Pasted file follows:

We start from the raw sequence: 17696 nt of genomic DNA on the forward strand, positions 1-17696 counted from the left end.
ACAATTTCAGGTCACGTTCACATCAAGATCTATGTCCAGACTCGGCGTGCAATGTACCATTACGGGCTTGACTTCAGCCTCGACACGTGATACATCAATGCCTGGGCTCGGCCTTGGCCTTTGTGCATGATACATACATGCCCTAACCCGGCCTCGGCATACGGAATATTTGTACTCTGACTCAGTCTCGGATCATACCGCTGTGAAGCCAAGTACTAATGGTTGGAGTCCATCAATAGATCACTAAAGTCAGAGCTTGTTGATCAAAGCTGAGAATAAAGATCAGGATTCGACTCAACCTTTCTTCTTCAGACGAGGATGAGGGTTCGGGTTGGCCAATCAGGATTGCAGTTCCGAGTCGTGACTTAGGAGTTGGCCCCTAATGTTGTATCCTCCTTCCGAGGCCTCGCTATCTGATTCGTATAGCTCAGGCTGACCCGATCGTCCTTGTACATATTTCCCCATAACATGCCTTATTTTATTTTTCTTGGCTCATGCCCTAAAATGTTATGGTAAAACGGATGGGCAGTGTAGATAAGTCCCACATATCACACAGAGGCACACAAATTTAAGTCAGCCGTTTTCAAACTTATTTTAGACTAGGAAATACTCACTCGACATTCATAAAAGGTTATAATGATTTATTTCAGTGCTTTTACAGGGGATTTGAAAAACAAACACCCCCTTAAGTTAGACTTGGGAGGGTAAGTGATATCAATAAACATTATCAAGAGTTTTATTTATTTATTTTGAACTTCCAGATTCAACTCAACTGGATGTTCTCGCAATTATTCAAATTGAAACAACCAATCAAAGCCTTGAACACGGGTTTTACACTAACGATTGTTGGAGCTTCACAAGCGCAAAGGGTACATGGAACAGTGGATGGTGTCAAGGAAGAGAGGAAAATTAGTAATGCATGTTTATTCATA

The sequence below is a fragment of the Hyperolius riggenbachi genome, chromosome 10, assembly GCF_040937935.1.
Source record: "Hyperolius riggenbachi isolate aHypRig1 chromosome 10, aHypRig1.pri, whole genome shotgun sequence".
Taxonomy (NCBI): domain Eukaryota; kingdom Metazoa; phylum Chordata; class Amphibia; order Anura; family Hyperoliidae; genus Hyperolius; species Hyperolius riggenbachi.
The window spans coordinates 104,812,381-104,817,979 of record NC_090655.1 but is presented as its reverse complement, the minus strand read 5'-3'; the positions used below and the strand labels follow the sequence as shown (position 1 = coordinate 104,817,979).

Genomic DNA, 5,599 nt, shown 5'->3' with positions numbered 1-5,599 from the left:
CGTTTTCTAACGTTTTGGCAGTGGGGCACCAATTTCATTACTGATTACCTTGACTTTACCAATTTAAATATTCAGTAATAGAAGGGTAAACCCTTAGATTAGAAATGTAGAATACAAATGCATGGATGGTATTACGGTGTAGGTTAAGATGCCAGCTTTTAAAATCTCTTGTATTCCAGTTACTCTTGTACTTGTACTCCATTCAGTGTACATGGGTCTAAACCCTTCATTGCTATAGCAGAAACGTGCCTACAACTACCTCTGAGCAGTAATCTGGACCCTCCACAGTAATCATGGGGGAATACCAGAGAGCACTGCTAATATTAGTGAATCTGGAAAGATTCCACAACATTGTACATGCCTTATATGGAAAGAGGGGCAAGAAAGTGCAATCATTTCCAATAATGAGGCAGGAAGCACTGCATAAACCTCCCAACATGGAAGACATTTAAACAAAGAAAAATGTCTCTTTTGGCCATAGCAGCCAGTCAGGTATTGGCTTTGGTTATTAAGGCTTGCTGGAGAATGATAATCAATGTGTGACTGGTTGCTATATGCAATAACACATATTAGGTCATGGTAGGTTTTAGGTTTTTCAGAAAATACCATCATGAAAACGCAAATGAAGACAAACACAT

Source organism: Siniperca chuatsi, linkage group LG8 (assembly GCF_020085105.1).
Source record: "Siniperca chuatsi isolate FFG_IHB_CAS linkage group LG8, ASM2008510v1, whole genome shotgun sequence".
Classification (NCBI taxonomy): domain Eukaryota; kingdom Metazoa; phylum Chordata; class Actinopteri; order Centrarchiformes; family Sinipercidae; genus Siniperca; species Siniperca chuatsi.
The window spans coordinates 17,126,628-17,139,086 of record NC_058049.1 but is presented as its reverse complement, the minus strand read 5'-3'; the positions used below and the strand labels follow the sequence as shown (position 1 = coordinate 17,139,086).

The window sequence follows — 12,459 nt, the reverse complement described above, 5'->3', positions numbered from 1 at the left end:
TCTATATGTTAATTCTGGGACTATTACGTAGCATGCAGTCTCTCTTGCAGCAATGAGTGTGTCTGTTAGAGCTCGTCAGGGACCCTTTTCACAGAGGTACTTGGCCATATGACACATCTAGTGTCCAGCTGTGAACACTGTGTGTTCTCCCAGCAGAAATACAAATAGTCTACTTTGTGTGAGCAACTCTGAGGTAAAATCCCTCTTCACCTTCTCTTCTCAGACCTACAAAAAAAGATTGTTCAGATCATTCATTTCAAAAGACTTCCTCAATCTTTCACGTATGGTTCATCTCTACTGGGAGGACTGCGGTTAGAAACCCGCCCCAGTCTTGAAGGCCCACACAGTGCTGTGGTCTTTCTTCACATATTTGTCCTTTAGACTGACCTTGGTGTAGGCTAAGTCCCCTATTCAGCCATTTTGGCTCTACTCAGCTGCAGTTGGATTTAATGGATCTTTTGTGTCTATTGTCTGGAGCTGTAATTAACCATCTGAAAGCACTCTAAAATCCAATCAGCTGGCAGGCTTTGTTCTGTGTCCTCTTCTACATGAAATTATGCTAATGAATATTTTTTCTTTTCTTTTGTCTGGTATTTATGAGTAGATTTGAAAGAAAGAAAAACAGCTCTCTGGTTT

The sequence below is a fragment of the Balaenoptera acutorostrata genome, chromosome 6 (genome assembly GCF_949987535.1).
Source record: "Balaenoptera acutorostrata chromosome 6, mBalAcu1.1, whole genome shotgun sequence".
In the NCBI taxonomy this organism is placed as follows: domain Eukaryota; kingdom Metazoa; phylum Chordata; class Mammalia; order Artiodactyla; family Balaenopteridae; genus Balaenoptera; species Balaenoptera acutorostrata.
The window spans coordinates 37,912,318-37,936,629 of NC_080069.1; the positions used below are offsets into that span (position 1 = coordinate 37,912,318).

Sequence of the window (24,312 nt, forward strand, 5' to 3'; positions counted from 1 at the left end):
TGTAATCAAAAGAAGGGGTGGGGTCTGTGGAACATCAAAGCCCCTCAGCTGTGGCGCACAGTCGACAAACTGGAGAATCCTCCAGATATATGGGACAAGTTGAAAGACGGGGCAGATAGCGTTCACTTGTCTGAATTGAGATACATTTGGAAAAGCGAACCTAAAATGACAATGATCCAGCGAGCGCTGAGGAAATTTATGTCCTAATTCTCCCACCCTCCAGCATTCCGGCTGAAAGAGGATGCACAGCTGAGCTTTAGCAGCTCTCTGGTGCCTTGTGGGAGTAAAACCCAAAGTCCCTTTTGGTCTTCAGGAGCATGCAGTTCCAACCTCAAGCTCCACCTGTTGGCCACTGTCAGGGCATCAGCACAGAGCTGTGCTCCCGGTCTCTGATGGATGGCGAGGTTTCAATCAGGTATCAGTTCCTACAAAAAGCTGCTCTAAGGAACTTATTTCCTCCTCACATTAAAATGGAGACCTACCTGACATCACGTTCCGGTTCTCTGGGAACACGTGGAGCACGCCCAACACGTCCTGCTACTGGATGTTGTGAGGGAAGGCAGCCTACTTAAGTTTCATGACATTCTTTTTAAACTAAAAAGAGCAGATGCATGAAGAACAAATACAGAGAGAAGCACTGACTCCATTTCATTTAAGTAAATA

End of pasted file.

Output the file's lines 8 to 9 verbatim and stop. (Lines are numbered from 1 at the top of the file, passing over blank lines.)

CGTTTTCTAACGTTTTGGCAGTGGGGCACCAATTTCATTACTGATTACCTTGACTTTACCAATTTAAATATTCAGTAATAGAAGGGTAAACCCTTAGATTAGAAATGTAGAATACAAATGCATGGATGGTATTACGGTGTAGGTTAAGATGCCAGCTTTTAAAATCTCTTGTATTCCAGTTACTCTTGTACTTGTACTCCATTCAGTGTACATGGGTCTAAACCCTTCATTGCTATAGCAGAAACGTGCCTACAACTACCTCTGAGCAGTAATCTGGACCCTCCACAGTAATCATGGGGGAATACCAGAGAGCACTGCTAATATTAGTGAATCTGGAAAGATTCCACAACATTGTACATGCCTTATATGGAAAGAGGGGCAAGAAAGTGCAATCATTTCCAATAATGAGGCAGGAAGCACTGCATAAACCTCCCAACATGGAAGACATTTAAACAAAGAAAAATGTCTCTTTTGGCCATAGCAGCCAGTCAGGTATTGGCTTTGGTTATTAAGGCTTGCTGGAGAATGATAATCAATGTGTGACTGGTTGCTATATGCAATAACACATATTAGGTCATGGTAGGTTTTAGGTTTTTCAGAAAATACCATCATGAAAACGCAAATGAAGACAAACACAT

Source organism: Siniperca chuatsi, linkage group LG8 (assembly GCF_020085105.1).